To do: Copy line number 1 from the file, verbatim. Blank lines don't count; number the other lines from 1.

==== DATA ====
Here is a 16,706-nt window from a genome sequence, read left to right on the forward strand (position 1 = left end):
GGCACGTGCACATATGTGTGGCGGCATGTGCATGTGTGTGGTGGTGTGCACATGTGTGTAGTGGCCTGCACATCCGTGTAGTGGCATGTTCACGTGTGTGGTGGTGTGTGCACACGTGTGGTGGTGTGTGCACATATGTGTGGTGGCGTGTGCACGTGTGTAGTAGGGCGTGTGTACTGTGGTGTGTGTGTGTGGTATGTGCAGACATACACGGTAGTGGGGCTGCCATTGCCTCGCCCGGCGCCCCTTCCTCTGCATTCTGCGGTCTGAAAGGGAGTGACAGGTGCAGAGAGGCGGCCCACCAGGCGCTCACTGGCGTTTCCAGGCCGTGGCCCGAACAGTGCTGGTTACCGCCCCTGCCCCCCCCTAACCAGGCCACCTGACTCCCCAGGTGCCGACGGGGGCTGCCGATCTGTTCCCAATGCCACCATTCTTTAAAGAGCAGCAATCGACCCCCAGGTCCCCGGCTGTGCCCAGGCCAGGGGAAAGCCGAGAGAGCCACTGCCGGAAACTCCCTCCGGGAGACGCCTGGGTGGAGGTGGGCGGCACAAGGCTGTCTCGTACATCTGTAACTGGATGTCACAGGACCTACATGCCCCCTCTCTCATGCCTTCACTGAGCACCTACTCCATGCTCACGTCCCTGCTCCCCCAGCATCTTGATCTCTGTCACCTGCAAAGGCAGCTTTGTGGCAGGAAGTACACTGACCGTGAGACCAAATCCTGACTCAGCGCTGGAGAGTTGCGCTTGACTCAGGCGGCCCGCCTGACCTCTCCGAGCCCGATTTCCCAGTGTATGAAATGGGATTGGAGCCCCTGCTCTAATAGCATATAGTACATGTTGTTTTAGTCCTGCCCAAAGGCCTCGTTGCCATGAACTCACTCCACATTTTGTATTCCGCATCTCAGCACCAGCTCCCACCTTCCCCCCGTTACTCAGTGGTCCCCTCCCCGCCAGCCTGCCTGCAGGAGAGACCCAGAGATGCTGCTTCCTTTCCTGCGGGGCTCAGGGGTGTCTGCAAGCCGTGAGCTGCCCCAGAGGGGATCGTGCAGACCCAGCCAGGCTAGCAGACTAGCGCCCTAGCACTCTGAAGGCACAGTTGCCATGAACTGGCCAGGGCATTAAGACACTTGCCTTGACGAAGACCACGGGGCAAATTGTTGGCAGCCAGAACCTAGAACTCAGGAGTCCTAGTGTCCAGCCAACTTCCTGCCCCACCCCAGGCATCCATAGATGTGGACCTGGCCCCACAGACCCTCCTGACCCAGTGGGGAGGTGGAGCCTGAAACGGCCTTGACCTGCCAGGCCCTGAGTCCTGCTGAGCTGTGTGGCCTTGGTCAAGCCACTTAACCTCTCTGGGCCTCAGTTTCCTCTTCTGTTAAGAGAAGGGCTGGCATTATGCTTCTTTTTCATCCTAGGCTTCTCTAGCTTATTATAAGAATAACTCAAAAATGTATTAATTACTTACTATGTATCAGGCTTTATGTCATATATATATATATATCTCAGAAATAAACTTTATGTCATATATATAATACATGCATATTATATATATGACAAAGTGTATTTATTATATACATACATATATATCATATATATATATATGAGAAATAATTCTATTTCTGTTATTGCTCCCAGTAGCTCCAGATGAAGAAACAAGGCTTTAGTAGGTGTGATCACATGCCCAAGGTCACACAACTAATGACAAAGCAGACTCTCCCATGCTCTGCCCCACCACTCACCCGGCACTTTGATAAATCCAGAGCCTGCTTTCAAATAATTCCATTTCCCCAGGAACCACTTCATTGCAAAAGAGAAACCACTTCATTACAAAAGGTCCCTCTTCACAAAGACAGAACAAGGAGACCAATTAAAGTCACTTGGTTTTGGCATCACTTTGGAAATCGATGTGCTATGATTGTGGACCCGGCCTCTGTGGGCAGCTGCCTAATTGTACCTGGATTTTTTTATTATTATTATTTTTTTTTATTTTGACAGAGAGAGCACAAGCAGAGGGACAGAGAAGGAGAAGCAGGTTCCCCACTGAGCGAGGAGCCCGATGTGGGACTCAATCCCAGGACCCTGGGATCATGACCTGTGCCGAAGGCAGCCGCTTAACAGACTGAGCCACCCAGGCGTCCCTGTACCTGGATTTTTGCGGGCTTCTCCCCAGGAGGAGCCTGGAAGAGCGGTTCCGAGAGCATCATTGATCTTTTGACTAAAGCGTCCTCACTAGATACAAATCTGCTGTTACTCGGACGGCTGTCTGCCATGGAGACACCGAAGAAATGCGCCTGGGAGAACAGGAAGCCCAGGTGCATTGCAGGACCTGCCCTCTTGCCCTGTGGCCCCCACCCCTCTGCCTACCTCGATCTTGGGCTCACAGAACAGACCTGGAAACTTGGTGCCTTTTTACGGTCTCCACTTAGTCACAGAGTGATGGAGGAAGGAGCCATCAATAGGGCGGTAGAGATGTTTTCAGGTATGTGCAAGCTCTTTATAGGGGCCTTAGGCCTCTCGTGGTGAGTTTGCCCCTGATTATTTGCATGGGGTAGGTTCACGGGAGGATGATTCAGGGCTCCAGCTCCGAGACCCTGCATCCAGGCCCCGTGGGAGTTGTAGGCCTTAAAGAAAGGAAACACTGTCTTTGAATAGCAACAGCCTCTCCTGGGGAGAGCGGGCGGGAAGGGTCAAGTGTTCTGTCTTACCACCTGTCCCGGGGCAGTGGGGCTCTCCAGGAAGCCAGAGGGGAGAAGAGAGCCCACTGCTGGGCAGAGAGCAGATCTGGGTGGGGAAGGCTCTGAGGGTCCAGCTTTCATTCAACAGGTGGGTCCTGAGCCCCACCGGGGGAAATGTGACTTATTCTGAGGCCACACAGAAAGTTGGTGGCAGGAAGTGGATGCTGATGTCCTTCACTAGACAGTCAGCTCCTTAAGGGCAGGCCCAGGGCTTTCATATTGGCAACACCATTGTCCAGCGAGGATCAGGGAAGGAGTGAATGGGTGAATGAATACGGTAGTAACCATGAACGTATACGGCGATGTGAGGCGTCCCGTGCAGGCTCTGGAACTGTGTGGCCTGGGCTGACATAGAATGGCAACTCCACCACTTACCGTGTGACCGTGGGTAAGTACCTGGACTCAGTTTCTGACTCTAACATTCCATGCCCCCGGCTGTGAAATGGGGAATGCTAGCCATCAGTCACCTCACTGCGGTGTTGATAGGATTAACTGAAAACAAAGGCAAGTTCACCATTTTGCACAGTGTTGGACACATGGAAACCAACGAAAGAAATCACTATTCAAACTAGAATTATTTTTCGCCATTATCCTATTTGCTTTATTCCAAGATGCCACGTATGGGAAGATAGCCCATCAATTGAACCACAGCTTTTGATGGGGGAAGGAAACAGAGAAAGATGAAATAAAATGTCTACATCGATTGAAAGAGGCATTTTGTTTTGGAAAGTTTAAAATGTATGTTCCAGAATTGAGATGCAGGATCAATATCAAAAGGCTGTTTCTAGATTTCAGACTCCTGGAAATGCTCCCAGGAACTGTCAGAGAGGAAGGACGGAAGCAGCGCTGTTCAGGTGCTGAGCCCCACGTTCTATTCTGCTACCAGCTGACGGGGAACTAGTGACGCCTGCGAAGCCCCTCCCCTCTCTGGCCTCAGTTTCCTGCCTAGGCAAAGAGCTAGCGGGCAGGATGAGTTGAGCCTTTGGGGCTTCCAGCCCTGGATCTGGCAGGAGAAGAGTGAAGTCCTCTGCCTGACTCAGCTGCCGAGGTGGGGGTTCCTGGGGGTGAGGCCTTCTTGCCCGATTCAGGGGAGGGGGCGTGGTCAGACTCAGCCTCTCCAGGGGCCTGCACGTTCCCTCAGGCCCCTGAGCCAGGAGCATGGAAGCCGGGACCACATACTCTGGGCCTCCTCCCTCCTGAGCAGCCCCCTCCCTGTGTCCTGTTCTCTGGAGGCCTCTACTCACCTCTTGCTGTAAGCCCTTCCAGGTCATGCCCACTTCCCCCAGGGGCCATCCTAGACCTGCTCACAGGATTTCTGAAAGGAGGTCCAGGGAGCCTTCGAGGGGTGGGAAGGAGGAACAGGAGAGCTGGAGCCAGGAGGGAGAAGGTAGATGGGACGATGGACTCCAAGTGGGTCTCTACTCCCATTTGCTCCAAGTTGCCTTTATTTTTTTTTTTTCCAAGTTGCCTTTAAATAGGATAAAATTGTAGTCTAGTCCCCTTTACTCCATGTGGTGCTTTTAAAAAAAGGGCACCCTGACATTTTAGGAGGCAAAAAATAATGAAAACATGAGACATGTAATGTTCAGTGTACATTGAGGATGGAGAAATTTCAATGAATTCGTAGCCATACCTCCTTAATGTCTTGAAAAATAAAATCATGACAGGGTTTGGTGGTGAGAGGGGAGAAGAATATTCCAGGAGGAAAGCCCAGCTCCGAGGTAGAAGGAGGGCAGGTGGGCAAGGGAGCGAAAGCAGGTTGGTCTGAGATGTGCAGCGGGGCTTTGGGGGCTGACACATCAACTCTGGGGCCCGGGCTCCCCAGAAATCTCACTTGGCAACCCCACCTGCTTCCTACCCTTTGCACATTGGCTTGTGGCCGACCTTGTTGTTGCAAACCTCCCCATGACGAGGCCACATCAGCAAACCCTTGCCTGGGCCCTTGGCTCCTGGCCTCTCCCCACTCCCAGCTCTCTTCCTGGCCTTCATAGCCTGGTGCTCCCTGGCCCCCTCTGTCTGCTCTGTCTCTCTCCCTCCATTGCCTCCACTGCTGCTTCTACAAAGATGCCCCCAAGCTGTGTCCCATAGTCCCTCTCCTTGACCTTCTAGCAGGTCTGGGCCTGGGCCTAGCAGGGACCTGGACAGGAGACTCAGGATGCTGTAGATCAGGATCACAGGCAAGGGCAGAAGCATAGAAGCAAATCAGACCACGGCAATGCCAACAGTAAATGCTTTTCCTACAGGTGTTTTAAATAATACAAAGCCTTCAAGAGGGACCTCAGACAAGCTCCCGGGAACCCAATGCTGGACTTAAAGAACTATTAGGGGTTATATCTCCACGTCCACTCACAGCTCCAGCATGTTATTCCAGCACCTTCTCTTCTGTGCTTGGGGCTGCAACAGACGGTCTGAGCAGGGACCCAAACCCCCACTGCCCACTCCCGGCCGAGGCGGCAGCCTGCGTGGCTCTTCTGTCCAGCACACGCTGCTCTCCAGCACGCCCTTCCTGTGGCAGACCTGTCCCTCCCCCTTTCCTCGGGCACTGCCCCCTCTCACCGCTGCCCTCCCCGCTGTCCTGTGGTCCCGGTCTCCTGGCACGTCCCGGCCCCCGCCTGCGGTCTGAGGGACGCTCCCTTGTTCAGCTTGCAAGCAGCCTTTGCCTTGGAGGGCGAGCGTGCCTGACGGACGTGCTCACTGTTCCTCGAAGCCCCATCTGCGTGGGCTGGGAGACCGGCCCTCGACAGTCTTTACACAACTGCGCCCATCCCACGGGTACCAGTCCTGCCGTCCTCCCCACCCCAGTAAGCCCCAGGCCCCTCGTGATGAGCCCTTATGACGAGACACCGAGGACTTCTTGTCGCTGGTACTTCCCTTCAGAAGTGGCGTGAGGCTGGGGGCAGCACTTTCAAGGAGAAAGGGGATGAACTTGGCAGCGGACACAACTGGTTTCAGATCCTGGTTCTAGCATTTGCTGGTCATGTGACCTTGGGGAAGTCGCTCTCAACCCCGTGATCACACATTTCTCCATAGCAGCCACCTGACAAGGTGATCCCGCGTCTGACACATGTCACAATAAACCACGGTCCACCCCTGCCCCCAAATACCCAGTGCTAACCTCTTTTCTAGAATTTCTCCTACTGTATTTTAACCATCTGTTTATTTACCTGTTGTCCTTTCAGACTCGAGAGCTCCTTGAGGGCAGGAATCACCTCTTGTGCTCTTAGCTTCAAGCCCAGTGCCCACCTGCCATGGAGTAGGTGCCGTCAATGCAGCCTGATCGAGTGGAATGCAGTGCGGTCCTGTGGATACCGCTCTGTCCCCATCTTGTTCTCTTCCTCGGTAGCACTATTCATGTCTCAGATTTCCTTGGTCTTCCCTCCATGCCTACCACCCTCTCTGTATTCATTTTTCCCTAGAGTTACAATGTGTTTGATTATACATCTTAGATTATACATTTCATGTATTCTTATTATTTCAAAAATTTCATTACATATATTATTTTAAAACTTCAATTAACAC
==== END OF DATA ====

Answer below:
Here is a 16,706-nt window from a genome sequence, read left to right on the forward strand (position 1 = left end):